Data drop: Reducing stress

This month’s data drop is 74%.

The role of stress on increased cravings and reoccurrence of symptoms with alcohol and other drug addiction is well documented in literature. Close to three-fourths (74%) of Face It TOGETHER members with addiction indicate at enrollment that they are struggling with stress. Addressing factors associated with high levels of stress is a common goal for the first 30 days of engagement with a FIT peer coach. 

There is close to no difference between male FIT members (72%) and female FIT members (76%) when it comes to feeling stress at baseline. We also see similar rates of stress in our members across all age groups: 74% (18-24), 72% (25-34), 78% (35-44) and 75% (45-64). Stress is a common risk factor for impeding progress among a majority of our members.  

Stress is often caused by financial obligations, relationships with others and employment situations – all of which are not easily addressed with quick or simple solutions. Our addiction management coaches work with members on these stress-producing factors while measuring their progress. When comparing assessment scores between enrollment and 30-day follow-ups, we see a reduction in stress in almost half of our members:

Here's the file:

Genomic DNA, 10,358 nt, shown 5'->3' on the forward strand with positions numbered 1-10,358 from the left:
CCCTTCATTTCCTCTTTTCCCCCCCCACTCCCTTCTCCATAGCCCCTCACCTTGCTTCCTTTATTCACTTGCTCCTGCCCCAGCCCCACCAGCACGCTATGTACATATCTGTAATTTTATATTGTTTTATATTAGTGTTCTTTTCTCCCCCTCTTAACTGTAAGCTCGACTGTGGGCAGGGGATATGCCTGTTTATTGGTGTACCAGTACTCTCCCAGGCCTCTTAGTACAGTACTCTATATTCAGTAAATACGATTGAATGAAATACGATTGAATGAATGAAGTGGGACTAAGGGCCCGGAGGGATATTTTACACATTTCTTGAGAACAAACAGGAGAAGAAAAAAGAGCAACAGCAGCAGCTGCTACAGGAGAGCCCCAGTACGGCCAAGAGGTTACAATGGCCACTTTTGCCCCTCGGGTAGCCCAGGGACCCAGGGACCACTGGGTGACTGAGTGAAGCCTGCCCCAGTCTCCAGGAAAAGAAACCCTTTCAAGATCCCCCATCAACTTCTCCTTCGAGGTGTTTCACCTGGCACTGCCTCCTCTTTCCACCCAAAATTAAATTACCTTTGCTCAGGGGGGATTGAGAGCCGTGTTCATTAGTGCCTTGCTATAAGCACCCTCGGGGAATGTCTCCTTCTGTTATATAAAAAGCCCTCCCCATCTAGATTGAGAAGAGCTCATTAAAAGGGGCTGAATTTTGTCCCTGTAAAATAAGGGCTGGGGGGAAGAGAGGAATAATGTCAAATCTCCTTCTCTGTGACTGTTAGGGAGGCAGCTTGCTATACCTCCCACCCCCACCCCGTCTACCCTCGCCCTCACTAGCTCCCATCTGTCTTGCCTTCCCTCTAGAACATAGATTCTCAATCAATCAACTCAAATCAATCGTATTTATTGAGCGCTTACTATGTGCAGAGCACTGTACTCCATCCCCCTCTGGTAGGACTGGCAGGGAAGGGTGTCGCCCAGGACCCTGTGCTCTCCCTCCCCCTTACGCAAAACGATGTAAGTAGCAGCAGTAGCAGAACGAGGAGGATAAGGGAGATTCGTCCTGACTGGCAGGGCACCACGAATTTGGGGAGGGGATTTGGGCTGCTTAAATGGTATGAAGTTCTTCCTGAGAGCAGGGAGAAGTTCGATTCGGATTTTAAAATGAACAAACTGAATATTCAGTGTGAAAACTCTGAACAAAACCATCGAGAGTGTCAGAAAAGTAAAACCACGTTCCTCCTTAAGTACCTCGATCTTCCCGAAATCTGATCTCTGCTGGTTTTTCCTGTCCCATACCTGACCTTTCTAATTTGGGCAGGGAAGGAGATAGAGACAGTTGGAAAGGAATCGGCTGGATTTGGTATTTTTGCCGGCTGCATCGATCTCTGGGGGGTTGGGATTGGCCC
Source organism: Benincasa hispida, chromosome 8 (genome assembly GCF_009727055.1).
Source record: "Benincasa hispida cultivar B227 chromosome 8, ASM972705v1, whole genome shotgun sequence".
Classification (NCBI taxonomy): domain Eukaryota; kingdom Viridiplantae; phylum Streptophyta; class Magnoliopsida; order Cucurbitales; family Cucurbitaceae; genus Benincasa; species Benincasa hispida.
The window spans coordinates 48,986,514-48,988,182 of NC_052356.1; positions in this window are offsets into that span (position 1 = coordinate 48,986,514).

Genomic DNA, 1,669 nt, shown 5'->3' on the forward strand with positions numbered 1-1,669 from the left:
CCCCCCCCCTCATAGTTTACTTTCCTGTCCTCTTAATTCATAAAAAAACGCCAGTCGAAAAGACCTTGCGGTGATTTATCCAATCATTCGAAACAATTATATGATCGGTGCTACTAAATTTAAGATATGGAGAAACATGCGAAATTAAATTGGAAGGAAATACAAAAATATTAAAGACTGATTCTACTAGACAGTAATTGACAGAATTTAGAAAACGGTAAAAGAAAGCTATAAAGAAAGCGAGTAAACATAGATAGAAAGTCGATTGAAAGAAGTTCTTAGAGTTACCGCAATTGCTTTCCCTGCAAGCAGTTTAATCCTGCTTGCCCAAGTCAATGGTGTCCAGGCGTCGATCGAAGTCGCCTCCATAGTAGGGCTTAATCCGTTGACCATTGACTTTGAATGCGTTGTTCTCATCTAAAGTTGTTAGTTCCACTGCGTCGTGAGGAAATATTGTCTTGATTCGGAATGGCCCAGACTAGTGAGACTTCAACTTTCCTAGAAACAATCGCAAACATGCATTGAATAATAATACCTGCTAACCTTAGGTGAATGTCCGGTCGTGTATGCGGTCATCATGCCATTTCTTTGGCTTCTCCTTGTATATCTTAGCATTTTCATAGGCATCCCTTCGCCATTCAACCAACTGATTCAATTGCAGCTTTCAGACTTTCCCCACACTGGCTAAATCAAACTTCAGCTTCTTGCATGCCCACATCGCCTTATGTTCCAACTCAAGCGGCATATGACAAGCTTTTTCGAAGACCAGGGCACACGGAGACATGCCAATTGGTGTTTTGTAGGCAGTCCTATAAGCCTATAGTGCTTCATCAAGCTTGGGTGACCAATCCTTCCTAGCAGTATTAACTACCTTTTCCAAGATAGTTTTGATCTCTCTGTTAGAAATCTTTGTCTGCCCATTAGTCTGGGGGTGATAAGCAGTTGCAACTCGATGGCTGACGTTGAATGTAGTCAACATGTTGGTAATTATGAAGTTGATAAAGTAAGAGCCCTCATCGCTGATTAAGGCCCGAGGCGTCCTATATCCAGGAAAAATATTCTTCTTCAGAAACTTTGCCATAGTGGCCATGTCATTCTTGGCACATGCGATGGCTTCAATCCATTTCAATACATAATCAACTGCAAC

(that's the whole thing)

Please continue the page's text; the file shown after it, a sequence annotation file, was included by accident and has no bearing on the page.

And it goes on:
• At 30 days of engagement with a peer coach: 46% reduce stress. 

  • At 60 days of engagement with a peer coach: 51% reduce stress. 

Not all of our members show a reduction in stress in those first 60 days of engagement, because addressing the factors associated with their stress is often an arduous process.  

  • At 30 days of engagement with a peer coach: 11% increase stress, 43% report no change. 

  • At 60 days of engagement with a peer coach: 17% increase stress, 32% report no change. 

Chart depicting changes in stress levels
Changes in stress levels after engagement with FIT peer coach

Our members work hard to address areas of their lives they previously used substances to help them cope with. This process itself is stress-inducing, so we are not surprised to see some members with an increase or lack of improvement on their stress levels. We recognize FIT coaches are unable to solve all our members’ struggles, but we do know we can give them the tools and skills needed to continue the work on their own.  

This knowledge discovery process provides valuable information for FIT. We use insights like this one to continually improve our peer coaching program, including the identification of training needs for our coaches. Our goal is to set our members up for success on their continual journeys to being well in whatever ways are most important to them.

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